* Ebselen works like lithium in mouse study
* Standard treatment lithium discovered 60 years ago
* Scientists say new drug could have fewer side effects
By Kate Kelland
LONDON, Jan 8 (Reuters) - A drug for bipolar disorder that
works like lithium - the most common and effective treatment -
but without lithium's side-effects has been identified by
British researchers in tests on mice.
Scientists say the drug, ebselen, may be a swift answer to
long-sought after better medications for patients with the manic
depressive disorder, since it is already known to be safe.
If the drug could be "repurposed" and licensed for the
treatment of bipolar disorder, it could reduce the unpleasant
side effects of weight gain, thirst and potential kidney damage
that patients risk when taking lithium.
"Ebselen is an experimental drug that has been tested in
people for other conditions, and does not have problematic side
effects like lithium does," said Grant Churchill of the
department of pharmacology at Britain's Oxford University.
Bipolar disorder effects around 1 percent of the population
worldwide and sufferers can experience moods that swing from one
extreme to another, and have periods of depression and mania
lasting several weeks or longer. These high and low phases are
often so extreme they interfere with everyday life and work.
In a telephone interview Churchill said that in tests, his
team found that mice who were made manic with small doses of
amphetamines were able to be calmed again with ebselen.
"In mice, ebselen works like lithium," Churchill said. "Now
we urgently need to see if it works like lithium in people."
Some 60 years after it was first discovered, lithium - a
mood stabiliser that can protect against both depression and
mania, and reduce the risk of suicide - remains the most
effective long-term treatment.
But it is very toxic - at only twice the right dose it could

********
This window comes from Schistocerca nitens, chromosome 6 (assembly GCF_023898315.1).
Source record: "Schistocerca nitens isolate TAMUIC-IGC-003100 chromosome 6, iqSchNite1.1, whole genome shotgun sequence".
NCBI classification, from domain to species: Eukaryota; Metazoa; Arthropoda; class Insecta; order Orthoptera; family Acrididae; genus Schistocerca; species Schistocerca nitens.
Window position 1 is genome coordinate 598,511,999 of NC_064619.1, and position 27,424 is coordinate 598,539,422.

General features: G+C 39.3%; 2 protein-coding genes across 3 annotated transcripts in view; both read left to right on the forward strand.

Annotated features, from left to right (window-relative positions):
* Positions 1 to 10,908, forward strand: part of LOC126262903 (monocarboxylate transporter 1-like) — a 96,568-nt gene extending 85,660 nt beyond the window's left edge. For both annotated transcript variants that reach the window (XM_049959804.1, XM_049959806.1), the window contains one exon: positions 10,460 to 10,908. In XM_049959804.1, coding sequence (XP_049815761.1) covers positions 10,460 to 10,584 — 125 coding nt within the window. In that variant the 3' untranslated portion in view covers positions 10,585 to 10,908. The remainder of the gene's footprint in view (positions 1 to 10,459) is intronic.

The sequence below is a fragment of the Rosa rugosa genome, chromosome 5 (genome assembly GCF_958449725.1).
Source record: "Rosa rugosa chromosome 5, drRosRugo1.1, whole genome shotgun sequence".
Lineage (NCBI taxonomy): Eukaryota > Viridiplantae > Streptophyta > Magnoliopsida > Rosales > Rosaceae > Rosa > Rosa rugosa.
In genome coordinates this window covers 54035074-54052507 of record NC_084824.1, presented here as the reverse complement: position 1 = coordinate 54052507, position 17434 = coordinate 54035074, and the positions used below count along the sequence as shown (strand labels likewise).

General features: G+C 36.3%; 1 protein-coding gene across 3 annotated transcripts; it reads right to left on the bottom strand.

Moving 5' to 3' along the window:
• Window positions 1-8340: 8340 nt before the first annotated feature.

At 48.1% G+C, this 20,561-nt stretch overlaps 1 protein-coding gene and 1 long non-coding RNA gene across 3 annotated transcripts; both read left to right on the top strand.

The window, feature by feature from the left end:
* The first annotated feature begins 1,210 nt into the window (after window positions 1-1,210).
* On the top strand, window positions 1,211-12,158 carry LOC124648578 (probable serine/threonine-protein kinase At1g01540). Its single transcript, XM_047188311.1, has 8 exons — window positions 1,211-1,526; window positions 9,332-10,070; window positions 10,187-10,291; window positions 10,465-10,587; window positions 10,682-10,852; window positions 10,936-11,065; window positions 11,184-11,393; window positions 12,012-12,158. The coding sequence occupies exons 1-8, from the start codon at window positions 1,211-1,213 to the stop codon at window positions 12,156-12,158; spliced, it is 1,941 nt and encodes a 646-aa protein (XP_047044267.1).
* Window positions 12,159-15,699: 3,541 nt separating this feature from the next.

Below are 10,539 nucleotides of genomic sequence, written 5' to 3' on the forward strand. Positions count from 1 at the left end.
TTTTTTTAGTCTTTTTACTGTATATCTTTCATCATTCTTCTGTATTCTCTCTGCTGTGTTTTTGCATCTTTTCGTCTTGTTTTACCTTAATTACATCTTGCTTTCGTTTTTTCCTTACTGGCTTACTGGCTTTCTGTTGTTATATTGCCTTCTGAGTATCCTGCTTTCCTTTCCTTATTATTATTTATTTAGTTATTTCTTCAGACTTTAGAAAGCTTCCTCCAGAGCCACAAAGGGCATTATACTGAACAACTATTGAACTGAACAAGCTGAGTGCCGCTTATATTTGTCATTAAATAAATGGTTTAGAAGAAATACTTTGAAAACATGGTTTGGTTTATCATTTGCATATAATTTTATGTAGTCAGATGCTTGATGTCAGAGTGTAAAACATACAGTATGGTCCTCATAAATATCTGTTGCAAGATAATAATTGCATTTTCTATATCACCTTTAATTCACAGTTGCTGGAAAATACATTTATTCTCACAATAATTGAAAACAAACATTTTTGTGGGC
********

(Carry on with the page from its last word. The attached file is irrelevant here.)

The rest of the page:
kill a patient, Churchill said - and its adverse side-effects
mean many people stop taking the drug and relapse into episodes
of mania and depression.
Churchill worked with Sridhar Vasudevan to filter through a
library of existing drugs - the U.S. National Institutes of
Health Clinical Collection - that are considered safe but do not
currently have a proven use.
They screened the library for any drugs that blocked an
enzyme that is key to lithium's success and found ebselen was a
possible lithium mimic.
"This is one of the first handful of examples of drug
repurposing, where a new use has been found for an existing
drug," Vasudevan said.
Ebselen is an antioxidant originally developed up to late
stage, or phase III, clinical trials by the Japanese firm
Daiichi Sankyo for the treatment of stroke, but which
never reached market and is now out of patent.
Vasudevan said his study, reported in the journal Nature
Communications, showed ebselen had the same or similar action as
lithium in the brains of mice, blocking the same enzyme.
The researchers are a now starting a small study in healthy
human volunteers to look for effects on brain function. If that
shows ebselen has similar effects to lithium, they plan to move
to second stage trial in bipolar patients.
(Editing by Pravin Char)